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P O p E R Y .

" To the law and to the testimony." Isa.


Late Pastor of a Church in Baltimore.




D. Fanshaw, Printer.

Entered according to act of Congress, in the year 1836, by Rufus L. NEVINS, in the Clerk's Office of the District Court of the Southern District of New-York.


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Page. 1. Sufficiency of the Bible as a Rule of Faith and Guide to Salvation,

7 2. The Source of Heresies,

10 3. Private Interpretation,

11 4. Popery Unscriptural,

15 5. Evil of believing too much,

18 6. The Nine Commandments,

21 7. Catholic hostility to the Bible,

25 8. Something for the Rev. Mr. H.

30 9. Distinction of Sins into Mortal and Venial,

33 10. The Deadly Sins,

35 11. A Religion without a Holy Spirit,

37 12. Infallibility,

40 13. The Keys,

44 14. The Head of the Church,

47 15. The power to forgive Sins,

51 16. A Catholic Book reviewed,

56 17. Review of the Catholic Book continued,

60 18. The Pope an Idolater,

65 19. Charles X. an Idolater,

69 20. Idolatıy near home,

73 21. Praying to Saints,

76 22. Specimens of Catholic Idolatry,

80 23. More Specimens of Catholic Idolatry,

85 24. Image Worship,

89 25. Relics,

94 26. Seven Sacraments,

100 27. Transubstantiation,

- 103 28. Half a Sacrament,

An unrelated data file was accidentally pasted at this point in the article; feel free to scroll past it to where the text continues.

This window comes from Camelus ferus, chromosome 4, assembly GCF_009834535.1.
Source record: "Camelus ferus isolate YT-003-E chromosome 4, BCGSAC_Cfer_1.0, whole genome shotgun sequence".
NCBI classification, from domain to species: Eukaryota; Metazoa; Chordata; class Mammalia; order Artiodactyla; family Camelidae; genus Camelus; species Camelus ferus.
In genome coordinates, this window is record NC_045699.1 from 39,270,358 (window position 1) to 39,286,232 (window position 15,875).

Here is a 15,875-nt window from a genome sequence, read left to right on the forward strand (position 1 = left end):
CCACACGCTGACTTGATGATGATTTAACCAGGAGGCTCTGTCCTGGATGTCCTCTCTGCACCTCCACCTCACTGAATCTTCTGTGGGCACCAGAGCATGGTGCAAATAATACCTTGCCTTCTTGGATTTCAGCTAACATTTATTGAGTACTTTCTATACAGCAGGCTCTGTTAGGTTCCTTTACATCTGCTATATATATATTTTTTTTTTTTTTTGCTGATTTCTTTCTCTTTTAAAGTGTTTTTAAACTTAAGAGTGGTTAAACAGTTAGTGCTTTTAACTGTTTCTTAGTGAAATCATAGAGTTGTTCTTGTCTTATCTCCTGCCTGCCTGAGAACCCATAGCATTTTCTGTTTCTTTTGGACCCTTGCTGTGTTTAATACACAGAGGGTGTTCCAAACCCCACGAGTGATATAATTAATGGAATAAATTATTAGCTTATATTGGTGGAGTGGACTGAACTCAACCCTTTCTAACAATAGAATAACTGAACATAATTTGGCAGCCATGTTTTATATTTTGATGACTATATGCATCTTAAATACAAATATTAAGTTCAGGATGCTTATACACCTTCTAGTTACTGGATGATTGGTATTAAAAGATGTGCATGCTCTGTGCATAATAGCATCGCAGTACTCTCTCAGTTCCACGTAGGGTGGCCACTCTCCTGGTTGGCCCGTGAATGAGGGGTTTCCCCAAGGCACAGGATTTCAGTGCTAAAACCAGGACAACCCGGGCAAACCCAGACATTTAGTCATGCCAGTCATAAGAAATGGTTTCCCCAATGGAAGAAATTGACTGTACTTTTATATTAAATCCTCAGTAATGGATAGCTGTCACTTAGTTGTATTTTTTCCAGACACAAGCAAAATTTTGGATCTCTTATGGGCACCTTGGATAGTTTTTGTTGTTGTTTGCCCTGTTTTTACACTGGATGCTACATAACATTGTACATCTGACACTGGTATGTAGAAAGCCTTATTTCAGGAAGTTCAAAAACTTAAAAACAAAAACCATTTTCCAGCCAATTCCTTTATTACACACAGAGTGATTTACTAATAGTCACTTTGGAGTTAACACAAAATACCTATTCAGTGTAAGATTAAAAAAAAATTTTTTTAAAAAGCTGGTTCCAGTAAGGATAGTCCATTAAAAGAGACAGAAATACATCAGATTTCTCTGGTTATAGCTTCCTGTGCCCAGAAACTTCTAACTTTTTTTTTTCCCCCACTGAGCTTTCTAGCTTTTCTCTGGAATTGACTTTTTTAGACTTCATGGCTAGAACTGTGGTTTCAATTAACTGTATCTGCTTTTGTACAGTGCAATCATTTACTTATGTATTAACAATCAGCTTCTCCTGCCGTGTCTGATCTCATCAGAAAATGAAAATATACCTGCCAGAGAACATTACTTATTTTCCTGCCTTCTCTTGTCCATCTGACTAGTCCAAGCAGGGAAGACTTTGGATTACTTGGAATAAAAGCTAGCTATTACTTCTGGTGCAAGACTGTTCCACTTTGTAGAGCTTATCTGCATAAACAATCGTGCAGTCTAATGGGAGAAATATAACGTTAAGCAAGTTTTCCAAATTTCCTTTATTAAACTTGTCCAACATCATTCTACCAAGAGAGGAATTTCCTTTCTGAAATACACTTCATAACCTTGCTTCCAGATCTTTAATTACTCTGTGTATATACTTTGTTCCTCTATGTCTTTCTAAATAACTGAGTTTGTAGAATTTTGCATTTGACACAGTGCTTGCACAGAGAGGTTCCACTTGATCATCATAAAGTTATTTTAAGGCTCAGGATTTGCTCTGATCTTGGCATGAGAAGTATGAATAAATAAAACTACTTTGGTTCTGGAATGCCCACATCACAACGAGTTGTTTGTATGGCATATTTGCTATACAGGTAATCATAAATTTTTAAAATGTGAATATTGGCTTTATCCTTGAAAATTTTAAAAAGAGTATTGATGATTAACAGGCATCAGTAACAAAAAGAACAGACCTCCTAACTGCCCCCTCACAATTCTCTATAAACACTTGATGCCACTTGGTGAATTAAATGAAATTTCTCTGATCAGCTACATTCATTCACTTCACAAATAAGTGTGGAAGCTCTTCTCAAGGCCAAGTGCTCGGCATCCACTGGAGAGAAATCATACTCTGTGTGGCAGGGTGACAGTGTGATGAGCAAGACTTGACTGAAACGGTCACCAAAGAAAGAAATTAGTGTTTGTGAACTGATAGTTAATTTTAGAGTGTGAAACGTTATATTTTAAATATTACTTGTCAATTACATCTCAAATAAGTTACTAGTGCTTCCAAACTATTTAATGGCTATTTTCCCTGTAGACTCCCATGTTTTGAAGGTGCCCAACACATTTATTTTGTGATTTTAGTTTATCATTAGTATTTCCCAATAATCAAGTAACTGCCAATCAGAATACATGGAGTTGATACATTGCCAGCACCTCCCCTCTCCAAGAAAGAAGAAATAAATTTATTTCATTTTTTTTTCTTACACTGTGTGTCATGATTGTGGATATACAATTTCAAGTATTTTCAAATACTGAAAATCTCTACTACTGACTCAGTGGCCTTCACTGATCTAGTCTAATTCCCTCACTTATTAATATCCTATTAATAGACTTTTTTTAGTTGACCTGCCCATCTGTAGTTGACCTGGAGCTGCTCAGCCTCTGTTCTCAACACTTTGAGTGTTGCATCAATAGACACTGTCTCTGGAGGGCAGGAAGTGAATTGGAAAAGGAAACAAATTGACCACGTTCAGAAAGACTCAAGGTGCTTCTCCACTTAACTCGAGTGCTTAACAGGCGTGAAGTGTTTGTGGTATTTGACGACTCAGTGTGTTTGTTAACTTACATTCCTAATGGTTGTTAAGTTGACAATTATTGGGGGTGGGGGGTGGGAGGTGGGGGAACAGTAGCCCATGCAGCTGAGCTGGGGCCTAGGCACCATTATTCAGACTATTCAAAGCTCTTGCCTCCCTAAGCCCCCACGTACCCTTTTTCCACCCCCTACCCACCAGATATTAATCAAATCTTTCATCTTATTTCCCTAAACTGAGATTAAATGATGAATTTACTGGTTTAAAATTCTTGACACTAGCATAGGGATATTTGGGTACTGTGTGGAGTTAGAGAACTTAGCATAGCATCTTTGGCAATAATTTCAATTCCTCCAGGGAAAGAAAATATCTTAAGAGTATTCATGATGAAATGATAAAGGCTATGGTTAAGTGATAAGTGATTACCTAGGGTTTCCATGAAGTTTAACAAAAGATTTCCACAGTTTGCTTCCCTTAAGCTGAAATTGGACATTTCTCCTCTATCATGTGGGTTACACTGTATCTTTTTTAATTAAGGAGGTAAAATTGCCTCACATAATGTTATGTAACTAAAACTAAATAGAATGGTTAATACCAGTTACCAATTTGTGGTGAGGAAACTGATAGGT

105 29. Extreme Unction,

- 109

The lamented author of the following articles had long mourned over the influence of Romanism, as essentially a political rather than a religious institution-attracting men by its splendid and imposing exterior, to the neglect of that spirituality of heart, without which no man can "see the kingdom of God.” He had made repeated endeavors to engage what he considered abler pens in exposing its absurdities; and at length, as a means of reaching the greatest number of minds, commenced the insertion of brief miscellaneous articles bearing on the subject in a widely circulated weekly newspaper-the New-York Observer-using the signature M. S. the finals of his name. In familiarity of style, kindness and cheerfulness of manner, and plain common sense, they are adapted to secure the attention and carry conviction to the heart of the general reader; while their richness of thought and clearness and conclusiveness of argument will render them not less acceptable to mature and cultivated minds. Finding the reception they met, it was the design of the author to comply with requests from numerous sources entitled to his regard, by himself (when the series should have been somewhat further extended) embodying them in a volume; but the failure of his health and the early close of his valuable life prevented the fulfill ment of that design. They are now given to the public in accordance with general suggestions of the author, but essentially in the form in which they at first appeared.


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